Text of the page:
FAQs - Understanding Short Sales

FAQs - Understanding Short Sales

Short Sales FAQs

  1. What is a short sale?

    A short sale occurs when a property is sold at a price lower than the amount the homeowner owes on the mortgage, and the homeowner's mortgage lender(s) agrees to the "short" payoff. A lender might accept a short sale with the property worth less than the balance of the mortgage, if the borrower cannot continue to make the monthly loan payment, does not have enough money to pay back the full balance of loan and needs to move out of the property.

  2. Is the mortgage lender’s approval necessary in a short sale?

    Yes, because in a short sale, the mortgage lender will be receiving less than amount the borrower owes on the mortgage. The lender needs to verify that the homeowner cannot continue to pay the mortgage and determine if a short sale is better than foreclosing on the property.

  3. Why do homeowners sell their homes through a short sale?

    Homeowners pursue a short sale when they can no longer pay the mortgage, need to move from the property and want to avoid a foreclosure. With a short sale, the impact on the homeowner's credit record might not be as bad as a foreclosure in some circumstances.

  4. Who benefits from a short sale and how do they benefit?

    • Home seller – Avoids foreclosure and the many headaches that come with a foreclosure, allowing a graceful transition into more affordable housing.
    • Buyer – Purchases a property at a fair market value and avoids having to deal with the risks of buying a foreclosed property.
    • Seller's mortgage lender – Mitigates its losses by avoiding the process of foreclosing and reselling the property.
    • All other parties – Listing agent, buyer's agent, appraisers, mortgage broker, the title company, and the insurance company will all earn a profit from a short sale transaction for services rendered.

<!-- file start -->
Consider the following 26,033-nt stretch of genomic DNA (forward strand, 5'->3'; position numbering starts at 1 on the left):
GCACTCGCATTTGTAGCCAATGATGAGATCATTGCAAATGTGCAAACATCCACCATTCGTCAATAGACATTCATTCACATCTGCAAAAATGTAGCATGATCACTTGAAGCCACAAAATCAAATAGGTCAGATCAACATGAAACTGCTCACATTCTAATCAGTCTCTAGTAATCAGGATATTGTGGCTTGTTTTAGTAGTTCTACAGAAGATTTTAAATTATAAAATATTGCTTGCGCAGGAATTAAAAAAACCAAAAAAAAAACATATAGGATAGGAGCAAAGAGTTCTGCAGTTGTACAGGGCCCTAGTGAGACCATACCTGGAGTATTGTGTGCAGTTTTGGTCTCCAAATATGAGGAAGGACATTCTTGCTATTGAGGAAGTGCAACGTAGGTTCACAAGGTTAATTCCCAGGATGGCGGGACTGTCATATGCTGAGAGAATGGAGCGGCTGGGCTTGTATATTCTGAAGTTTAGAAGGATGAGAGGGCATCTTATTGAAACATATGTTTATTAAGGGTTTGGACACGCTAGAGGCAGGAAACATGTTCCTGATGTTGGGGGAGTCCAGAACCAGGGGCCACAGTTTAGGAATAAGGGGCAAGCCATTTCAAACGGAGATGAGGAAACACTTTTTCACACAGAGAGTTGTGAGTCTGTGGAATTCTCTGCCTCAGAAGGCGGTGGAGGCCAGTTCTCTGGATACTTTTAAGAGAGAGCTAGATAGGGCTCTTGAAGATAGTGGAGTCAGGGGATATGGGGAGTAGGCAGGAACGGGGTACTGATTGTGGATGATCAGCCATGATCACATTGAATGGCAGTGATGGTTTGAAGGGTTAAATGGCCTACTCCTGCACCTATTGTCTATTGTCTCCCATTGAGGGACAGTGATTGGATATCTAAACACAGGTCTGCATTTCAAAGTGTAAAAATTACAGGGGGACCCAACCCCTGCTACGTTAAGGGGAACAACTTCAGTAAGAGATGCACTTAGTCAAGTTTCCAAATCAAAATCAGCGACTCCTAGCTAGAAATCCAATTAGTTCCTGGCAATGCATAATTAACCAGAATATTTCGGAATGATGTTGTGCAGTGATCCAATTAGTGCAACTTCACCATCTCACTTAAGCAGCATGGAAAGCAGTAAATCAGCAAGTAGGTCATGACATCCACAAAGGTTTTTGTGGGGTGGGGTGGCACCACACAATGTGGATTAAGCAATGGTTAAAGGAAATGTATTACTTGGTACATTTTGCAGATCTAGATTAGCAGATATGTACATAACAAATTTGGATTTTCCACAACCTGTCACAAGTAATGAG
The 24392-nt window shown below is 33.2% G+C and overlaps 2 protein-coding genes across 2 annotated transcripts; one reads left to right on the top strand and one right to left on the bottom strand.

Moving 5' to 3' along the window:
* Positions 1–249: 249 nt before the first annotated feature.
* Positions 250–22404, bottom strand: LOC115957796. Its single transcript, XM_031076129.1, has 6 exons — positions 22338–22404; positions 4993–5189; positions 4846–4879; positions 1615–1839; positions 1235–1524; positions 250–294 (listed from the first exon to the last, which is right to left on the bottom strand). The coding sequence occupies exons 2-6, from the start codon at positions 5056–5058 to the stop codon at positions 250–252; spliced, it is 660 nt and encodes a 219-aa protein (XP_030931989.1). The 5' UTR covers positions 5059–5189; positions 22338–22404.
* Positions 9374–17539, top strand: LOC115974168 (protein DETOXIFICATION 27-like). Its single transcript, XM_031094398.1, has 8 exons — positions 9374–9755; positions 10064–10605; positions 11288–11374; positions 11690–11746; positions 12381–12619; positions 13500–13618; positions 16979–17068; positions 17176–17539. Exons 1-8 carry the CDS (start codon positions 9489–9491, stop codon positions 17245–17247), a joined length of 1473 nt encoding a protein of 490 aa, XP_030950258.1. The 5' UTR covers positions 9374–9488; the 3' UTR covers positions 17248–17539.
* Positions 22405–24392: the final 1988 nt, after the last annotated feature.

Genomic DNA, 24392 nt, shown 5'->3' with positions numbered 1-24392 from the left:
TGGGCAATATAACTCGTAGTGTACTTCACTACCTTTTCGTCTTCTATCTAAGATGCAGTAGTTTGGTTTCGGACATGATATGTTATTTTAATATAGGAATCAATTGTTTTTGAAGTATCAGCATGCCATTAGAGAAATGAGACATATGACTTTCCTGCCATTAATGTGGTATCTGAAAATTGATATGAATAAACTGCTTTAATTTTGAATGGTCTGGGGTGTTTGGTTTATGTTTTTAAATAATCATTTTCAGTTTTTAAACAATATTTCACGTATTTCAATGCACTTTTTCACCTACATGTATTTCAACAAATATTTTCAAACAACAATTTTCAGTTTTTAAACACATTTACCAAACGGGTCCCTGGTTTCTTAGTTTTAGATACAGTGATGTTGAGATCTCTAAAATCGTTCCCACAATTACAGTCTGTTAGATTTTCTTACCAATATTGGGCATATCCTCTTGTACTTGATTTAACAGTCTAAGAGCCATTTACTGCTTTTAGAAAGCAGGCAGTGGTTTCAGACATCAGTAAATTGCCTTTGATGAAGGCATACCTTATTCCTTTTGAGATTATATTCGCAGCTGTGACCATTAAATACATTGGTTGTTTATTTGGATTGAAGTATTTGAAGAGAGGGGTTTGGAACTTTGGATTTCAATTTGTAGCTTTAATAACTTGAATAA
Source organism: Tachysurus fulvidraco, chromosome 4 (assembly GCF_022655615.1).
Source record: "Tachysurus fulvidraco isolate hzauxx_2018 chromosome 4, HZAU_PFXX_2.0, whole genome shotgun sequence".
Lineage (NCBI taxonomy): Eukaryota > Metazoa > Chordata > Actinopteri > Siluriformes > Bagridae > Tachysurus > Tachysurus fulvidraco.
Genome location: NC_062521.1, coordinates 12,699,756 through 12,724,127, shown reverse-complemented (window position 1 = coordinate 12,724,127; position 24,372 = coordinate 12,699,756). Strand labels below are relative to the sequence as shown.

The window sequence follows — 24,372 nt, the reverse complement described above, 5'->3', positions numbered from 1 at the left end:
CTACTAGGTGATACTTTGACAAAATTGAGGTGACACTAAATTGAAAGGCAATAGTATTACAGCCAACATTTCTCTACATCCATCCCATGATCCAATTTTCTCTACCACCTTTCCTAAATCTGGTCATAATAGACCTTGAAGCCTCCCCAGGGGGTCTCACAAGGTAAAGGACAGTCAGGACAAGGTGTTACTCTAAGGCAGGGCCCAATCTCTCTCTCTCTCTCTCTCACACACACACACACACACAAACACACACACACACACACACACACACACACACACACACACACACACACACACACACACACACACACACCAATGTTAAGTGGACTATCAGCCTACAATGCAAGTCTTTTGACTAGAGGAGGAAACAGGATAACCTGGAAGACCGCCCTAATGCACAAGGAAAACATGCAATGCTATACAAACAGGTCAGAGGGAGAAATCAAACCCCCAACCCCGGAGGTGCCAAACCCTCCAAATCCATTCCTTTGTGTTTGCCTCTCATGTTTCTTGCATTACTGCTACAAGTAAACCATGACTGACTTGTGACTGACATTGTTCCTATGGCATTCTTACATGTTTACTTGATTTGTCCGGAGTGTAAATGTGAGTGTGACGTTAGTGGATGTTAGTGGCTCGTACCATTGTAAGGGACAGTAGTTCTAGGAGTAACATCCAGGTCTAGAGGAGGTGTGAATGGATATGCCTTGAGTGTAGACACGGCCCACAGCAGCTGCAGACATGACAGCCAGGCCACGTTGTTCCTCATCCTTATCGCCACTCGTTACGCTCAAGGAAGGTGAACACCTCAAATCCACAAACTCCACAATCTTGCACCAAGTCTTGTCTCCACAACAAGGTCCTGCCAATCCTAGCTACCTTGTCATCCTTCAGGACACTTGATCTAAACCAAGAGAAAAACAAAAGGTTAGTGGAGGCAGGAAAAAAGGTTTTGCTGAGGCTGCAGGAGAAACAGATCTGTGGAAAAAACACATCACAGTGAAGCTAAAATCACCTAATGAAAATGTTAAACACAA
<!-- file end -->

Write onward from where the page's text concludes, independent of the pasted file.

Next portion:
5. What are the pitfalls of buying a short sale property?

    • The short sale process may take more time than a traditional retail sale to complete and it may be difficult to pin down a firm closing date until the seller's mortgage lender(s) agrees to the short sale. Junior-lien holders such as second mortgages, HELOC lenders and other special assessment liens may also need to approve the short sale. If a buyer is bound by a specific timetable to buy a home, the short sale may not be an ideal route.
    • There are many roadblocks which can derail a short sale. With extra research, a buyer should be able to uncover the possible obstacles and plan for them.
    • Buying the property on an "as is" basis.
    • The seller of the property will normally have to pay some money at closing or agree to an unsecured debt in order to have the short sale approved. If the seller refuses, then a short sale may fall through even if the seller has approved the sale.
    • The approving lender will rarely agree to pay for any extras that a regular seller would normally agree to. This could mean higher closing costs for the buyer.  The buyer will need to shoulder those costs. (For example, the buyer covers the cost for inspections and repairs).
  6. If the seller is selling a property for less than what they bought it for, does that mean the buyer instantly earns equity on the property?

    Not necessarily. The seller could have bought the home at a time when property values were high, possibly in a booming market. Today, the housing market is down and the value of many properties has declined. If a buyer purchases a short sale property at a price that is lower than what the property is appraised for in today’s market, then the buyer enjoys a discount and picks up some equity. However, in today’s market most short sale prices are close to comparable retail sales.

  7. Why does the short sale purchase process usually take longer that a regular purchase?

    The seller's mortgage lender needs to thoroughly review a seller's short sale request. Gathering the required documentation and doing bottom-line reviews can take significant time to complete before a short sale is approved. Also difficult negotiations that take place between the parties involved, such as junior-lien holders and the seller, may delay the process.

  8. Can I complete a short sale purchase transaction on my own?

    Because of the complex nature of a short sale transaction, it is strongly recommended that buyers work with a real estate professional who has a track record in successful short sales. With the experience and connections, such an agent should be able to identify and help resolve possible hurdles, help put together a viable offer, protect the buyer’s interests, and negotiate the best deal.

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